- Sotto-Santiago, S., Mac, J., Duncan, F., & Smith, J. (2020). “I didn’t know what to say”: Responding to racism, discrimination, and microaggressions with the OWTFD approach. MedEdPORTAL, 16, 10971.
- Walker, V. P., Hodges, L., Perkins, M., Sim, M., & Harris, C. (2022). Taking the VITALS to interrupt M“The
- Role of Bias in De-Escalation.”microaggressions. MedEdPORTA, 18, 11202. https://doi.org/10.15766/mep_2374-8265.11202.
Press Box Videos
Agenda | Tuesday, January 24, 2023
7:00 AM – 4:30 PM | Registration
7:00 AM – 4:30 PM | SSH Central
7:00 AM – 4:30 PM | Presenter Center
7:00 AM – 8:15 AM | Committee, Section, Interest Group, and Affinity Group Meetings
8:30 AM – 9:45 AM | Plenary Session: Michael S. Gordon Center Lecture on Medical Education
9:30 AM – 2:00 PM | Exhibit Hall Open
9:30 AM – 1:00 PM | Research Posters Displayed in Exhibit Hall
10:00 AM – 11:00 AM | Educational Sessions
10:00 AM – 1:00 PM | CHSE/CHSOS Testing
11:00 AM – 2:00 PM | Lunch in Exhibit Hall
11:30 AM – 1:30 PM | What’s New in Sim Showcase in Exhibit Hall
2:00 PM | Exhibit Hall Closes – teardown begins
2:00 PM – 3:30 PM | Educational Sessions
2:00 PM – 5:00 PM | CHSE/CHSOS Testing
4:00 PM– 5:30 PM | Educational Sessions
5:45 PM – 6:45 PM | International Reception with Affiliation Signing
More About IMSH Delivers
IMSH Delivers 2023 consists of educational content live-streamed from the in-person event and prerecorded sessions. Livestreamed content will be recorded and included in the IMSH Delivers 2023 Collection. Virtual attendees have access to earn a total of 30 IPCE credit hours. Additional courses from the IMSH Delivers 2023 Collection will be available for an additional $25 per IPCE unit. The IMSH Delivers 2023 Collection will be comprised of:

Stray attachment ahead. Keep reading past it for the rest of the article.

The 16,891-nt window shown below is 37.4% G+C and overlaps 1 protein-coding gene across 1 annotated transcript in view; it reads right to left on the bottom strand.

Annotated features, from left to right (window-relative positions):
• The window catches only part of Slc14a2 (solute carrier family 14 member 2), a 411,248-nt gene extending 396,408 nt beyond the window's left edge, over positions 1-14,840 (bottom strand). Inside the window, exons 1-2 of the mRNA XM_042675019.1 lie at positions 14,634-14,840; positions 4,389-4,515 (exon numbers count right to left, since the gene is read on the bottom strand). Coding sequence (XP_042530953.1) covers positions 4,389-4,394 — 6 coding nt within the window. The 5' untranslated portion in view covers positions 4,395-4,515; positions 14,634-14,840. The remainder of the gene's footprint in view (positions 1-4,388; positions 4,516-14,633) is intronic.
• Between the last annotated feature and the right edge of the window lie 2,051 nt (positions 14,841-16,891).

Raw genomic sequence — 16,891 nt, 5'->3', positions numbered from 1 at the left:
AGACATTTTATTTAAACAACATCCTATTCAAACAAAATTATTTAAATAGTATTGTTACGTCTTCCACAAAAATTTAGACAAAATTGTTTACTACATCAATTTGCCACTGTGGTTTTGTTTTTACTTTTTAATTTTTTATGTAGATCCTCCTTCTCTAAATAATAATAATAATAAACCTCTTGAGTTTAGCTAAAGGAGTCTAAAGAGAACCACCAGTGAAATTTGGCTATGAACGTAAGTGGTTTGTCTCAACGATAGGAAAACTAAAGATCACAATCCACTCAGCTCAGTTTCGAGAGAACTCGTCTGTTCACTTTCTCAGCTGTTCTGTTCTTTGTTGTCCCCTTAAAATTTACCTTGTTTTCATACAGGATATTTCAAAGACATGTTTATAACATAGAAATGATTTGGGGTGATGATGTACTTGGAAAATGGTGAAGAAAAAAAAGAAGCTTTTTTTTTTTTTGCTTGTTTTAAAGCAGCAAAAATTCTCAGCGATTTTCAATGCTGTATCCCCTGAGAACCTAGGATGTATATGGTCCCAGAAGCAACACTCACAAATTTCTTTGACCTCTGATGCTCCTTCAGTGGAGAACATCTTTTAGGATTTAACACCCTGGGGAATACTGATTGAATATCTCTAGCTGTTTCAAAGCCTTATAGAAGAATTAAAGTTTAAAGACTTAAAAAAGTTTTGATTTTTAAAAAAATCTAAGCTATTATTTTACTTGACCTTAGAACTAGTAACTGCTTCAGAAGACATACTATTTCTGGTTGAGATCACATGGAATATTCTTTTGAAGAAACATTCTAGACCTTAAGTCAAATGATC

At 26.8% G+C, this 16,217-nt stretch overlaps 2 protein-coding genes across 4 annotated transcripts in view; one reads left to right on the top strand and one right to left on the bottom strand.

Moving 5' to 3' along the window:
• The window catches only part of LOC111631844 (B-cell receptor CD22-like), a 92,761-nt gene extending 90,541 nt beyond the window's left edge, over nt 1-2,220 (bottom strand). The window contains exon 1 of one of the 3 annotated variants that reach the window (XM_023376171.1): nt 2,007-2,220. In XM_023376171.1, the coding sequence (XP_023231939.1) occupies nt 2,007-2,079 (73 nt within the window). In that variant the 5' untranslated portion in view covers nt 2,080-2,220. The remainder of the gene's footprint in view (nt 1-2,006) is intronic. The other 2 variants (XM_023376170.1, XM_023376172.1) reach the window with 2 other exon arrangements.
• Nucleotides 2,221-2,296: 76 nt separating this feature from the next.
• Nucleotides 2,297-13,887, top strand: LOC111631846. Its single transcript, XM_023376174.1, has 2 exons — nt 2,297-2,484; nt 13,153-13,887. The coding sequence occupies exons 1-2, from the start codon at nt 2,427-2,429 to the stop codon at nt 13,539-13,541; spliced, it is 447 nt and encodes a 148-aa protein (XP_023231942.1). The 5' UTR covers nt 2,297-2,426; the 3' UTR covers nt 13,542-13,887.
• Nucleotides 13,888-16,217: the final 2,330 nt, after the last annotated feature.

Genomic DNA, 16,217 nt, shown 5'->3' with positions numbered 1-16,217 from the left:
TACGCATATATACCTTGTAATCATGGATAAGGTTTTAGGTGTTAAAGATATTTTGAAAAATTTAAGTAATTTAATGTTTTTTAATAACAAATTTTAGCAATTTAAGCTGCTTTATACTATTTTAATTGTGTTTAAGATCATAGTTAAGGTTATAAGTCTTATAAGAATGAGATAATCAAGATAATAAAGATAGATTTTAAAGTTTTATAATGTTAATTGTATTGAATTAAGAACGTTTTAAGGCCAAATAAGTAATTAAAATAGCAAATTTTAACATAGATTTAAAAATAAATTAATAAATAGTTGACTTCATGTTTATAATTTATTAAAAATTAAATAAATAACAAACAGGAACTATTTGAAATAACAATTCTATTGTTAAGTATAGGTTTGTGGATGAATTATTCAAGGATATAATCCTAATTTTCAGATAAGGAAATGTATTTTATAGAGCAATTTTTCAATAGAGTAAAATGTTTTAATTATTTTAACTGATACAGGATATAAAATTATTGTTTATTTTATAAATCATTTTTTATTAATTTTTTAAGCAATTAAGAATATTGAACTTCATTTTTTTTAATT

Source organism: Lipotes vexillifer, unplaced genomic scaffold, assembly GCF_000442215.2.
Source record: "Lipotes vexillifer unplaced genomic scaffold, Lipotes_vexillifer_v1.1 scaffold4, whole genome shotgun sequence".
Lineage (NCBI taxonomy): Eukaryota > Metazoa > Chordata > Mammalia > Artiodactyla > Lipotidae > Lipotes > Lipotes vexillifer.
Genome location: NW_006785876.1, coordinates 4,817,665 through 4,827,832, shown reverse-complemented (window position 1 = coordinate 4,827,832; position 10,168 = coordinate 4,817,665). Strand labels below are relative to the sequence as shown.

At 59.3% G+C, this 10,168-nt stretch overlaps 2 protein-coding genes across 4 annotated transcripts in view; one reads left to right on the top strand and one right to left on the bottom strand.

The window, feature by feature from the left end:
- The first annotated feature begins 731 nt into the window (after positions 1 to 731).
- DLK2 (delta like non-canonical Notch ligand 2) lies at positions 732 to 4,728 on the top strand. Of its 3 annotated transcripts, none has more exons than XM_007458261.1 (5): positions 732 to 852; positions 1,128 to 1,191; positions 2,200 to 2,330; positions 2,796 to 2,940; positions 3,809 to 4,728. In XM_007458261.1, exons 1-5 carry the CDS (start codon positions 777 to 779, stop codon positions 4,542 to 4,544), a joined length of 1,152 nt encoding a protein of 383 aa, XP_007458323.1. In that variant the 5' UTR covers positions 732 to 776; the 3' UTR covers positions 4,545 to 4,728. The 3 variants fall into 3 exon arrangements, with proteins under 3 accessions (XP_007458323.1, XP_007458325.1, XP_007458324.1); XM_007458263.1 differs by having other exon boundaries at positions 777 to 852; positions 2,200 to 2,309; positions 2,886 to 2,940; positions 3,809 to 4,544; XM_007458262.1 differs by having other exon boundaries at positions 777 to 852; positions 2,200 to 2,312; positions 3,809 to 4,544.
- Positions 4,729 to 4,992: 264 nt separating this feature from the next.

- Livestream of Plenary Sessions (Up to 4 speakers)
- Livestream of eight (8) sessions from the in-person meeting. One course from each general session time block will be live-streamed to the virtual audience
- 40 recorded educational courses
- 15 recorded SimVentor Demos
- 15 recorded Oral Research Abstract Presentations
- 5 recorded Learning Lab presentations
- Virtual exhibitor profiles
More About IMSH
Hosted by the Society for Simulation in Healthcare (SSH), the International Meeting on Simulation in Healthcare (IMSH) is a scientific conference that explores the latest innovations and best practices in healthcare simulation. IMSH provides the tools and resources healthcare professionals need to advance their skills, impact change in delivery systems and practice, and, ultimately, improve patient safety.
Plan ahead: IMSH 2024 will be held from January 20 to January 24, 2024 in San Diego, California.
Lance Baily, BA, EMT-B, is the Founder & CEO of HealthySimulation.com, which he started while serving as the Director of the Nevada System of Higher Education’s Clinical Simulation Center of Las Vegas back in 2010. Lance is also the Founder and acting Advisor to the Board of SimGHOSTS.org, the world’s only non-profit organization dedicated to supporting professionals operating healthcare simulation technologies. His new co-edited Book: “Comprehensive Healthcare Simulation: Operations, Technology, and Innovative Practice” is available now. Lance’s background also includes serving as a Simulation Technology Specialist for the LA Community College District, EMS fire fighting, Hollywood movie production, rescue diving, and global travel. He lives with his wife Dr. Abigail Baily in Las Vegas, Nevada with their newborn daughter and two crazy dachshunds.